verb (used with object), shaped, shap·ing.
verb (used without object), shaped, shap·ing.
- to assume a specific form: The plan is beginning to shape up.
- to evolve or develop, especially favorably.
- to improve one's behavior or performance to meet a required standard.
- to get oneself into good physical condition.
- (of longshoremen) to get into a line or formation in order to be assigned the day's work.
- shape note,
- shape up,
- shape-note singing,
Origin of shape
Examples from the Web for shaping
Women deserve to have meaningful roles in the shaping of the future of Afghanistan.
Apparently, 2016 is not shaping up as a Democratic slam dunk.
But this is shaping up to be the hottest product of the year, so your favorite techie will surely appreciate an I.O.U from Santa.The Daily Beast’s 2014 Holiday Gift Guide: For the Richard Hendriks in Your Life|Allison McNearney|November 29, 2014|DAILY BEAST
“It sounds like the kind of decision that a candidate and a campaign would be instrumental in shaping,” she said.Is Ready for Hillary Ready to Fold—or Work With Candidate Clinton?|David Freedlander|November 13, 2014|DAILY BEAST
For many African Americans, this is shaping up to be the Ferguson Election.
Thus also with the shaping of character, and thus was Mr. Marrapit, collected in minor affairs, mighty in this crisis.Once Aboard The Lugger|Arthur Stuart-Menteth Hutchinson
Beaver-dams have had much to do with the shaping and creating of a great deal of the richest agricultural land in America.Wild Life on the Rockies|Enos A. Mills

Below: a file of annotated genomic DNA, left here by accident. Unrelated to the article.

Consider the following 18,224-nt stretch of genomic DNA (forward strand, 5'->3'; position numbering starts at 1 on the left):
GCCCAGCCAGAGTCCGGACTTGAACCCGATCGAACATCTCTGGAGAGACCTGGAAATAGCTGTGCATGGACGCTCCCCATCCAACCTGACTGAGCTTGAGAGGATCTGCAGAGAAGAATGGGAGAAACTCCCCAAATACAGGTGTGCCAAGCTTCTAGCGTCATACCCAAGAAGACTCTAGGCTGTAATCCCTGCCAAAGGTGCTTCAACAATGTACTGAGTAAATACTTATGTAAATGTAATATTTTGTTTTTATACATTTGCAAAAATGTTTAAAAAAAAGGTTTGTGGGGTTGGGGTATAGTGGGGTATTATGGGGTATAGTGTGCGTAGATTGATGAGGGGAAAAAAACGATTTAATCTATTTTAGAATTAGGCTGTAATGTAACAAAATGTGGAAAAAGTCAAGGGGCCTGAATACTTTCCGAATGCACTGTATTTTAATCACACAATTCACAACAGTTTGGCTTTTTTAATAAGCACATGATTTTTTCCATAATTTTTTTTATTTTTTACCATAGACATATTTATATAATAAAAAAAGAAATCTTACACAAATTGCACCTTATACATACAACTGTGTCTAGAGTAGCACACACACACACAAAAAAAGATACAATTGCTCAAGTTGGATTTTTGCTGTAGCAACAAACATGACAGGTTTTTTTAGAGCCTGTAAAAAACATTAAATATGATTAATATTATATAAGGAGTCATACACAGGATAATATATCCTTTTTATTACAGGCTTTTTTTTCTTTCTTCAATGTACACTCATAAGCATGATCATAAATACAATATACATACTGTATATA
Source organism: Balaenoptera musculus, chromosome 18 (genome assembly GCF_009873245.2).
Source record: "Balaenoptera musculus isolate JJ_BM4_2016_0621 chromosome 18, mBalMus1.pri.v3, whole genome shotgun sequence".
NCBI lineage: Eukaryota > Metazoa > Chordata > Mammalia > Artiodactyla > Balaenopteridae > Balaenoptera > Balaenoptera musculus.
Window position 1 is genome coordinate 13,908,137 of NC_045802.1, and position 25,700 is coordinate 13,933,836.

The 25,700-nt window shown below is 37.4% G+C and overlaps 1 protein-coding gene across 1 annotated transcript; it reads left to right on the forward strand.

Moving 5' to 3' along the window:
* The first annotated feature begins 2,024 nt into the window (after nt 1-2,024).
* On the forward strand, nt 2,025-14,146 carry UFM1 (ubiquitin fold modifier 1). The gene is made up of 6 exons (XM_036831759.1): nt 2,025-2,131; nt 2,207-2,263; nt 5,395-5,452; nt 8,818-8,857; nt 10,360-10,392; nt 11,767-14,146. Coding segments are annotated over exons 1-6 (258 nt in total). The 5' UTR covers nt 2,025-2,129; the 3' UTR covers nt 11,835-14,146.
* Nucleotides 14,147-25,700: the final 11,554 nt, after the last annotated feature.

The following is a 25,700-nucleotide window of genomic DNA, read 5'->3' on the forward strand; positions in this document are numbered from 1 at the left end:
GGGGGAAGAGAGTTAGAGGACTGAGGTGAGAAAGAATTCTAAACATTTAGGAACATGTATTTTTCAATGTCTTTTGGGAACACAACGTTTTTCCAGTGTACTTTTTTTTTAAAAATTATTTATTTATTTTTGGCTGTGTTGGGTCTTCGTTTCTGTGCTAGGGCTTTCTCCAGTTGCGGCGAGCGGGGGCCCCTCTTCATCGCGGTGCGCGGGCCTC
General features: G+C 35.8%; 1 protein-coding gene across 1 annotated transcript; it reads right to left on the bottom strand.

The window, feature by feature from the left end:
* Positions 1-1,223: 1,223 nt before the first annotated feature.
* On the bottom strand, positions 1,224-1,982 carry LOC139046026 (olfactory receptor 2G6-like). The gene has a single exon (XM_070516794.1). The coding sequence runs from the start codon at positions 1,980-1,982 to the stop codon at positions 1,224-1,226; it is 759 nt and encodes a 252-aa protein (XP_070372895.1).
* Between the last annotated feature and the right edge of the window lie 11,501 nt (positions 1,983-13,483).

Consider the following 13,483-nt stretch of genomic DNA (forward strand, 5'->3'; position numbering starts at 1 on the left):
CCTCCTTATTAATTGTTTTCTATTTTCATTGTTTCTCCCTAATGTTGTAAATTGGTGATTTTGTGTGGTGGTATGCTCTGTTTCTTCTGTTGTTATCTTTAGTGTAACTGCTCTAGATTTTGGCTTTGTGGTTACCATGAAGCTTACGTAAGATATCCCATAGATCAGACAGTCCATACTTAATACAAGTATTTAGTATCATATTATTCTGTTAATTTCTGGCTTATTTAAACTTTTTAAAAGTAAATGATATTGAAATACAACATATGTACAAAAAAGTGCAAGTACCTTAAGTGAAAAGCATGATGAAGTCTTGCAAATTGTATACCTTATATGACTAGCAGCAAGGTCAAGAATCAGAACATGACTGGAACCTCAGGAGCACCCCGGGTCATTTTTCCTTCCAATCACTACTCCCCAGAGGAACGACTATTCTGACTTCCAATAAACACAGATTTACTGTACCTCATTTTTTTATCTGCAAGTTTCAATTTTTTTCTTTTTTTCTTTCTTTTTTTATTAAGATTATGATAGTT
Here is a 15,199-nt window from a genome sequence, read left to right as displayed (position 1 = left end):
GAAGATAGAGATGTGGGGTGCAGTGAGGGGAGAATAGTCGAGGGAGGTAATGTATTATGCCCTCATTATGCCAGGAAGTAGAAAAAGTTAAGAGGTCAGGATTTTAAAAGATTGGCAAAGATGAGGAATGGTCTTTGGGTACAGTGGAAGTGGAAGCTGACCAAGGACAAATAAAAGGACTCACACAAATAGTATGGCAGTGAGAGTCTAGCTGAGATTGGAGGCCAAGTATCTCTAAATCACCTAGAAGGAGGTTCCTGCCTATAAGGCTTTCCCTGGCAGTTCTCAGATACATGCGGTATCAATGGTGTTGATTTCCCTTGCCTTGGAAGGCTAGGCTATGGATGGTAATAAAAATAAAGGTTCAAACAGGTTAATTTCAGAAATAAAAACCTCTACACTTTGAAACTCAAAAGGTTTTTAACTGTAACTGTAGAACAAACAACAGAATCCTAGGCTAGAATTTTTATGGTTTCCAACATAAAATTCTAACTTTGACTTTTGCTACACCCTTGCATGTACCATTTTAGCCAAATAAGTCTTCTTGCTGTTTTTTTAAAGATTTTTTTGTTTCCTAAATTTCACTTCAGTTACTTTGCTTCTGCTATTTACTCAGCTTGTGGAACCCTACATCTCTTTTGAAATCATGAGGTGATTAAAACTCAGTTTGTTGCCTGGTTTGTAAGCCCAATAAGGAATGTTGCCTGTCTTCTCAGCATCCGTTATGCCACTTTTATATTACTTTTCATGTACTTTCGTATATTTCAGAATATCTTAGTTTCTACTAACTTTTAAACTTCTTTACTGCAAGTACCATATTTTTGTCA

The river was splitting into a dozen smaller streams, shaping out fanlike.The Time Traders|Andre Norton
Far from being buried in the past it remained the chief factor in her life, colouring and shaping the whole of her future.Prisoners|Mary Cholmondeley
He who chooses may read betwixt the lines of history this great truth: Evil itself is an instrument toward the shaping of good.Howard Pyle's Book of Pirates|Howard Pyle
- in bad physical condition
- bent, twisted, or deformed
Word Origin for shape
n acronym for
Old English scapan, past participle of scieppan "to create, form, destine" (past tense scop), from Proto-Germanic *skapjanan "create, ordain" (cf. Old Norse skapa, Danish skabe, Old Saxon scapan, Old Frisian skeppa, Middle Dutch schappen "do, treat," Old High German scaffan, German schaffen "shape, create, produce"), from PIE root *(s)kep- a base forming words meaning "to cut, scrape, hack" (see scabies), which acquired broad technical senses and in Germanic a specific sense of "to create."
Old English scieppan survived into Middle English as shippen, but shape emerged as a regular verb (with past tense shaped) by 1500s. The old past participle form shapen survives in misshapen. Middle English shepster (late 14c.) "dressmaker, female cutter-out," is literally "shape-ster," from Old English scieppan.
Meaning "to form in the mind" is from late 14c. Phrase Shape up (v.) is literally "to give form to by stiff or solid material;" attested from 1865 as "progress;" from 1938 as "reform;" shape up or ship out is attested from 1956, originally U.S. military slang, with the sense being "do right or get shipped up to active duty."
Old English sceap, gesceap "form; created being, creature; creation; condition; sex, genitalia," from root of shape (v.)). Meaning "contours of the body" is attested from late 14c. Meaning "condition, state" is first recorded 1865, American English. In Middle English, the word in plural also had a sense of "a woman's private parts." Shape-shifter attested from 1820. Out of shape "not in proper shape" is from 1690s. Shapesmith "one who undertakes to improve the form of the body" was used in 1715.
In addition to the idiom beginning with shape
- shape up
- bent out of shape
- in condition (shape)
- lick into shape
- take shape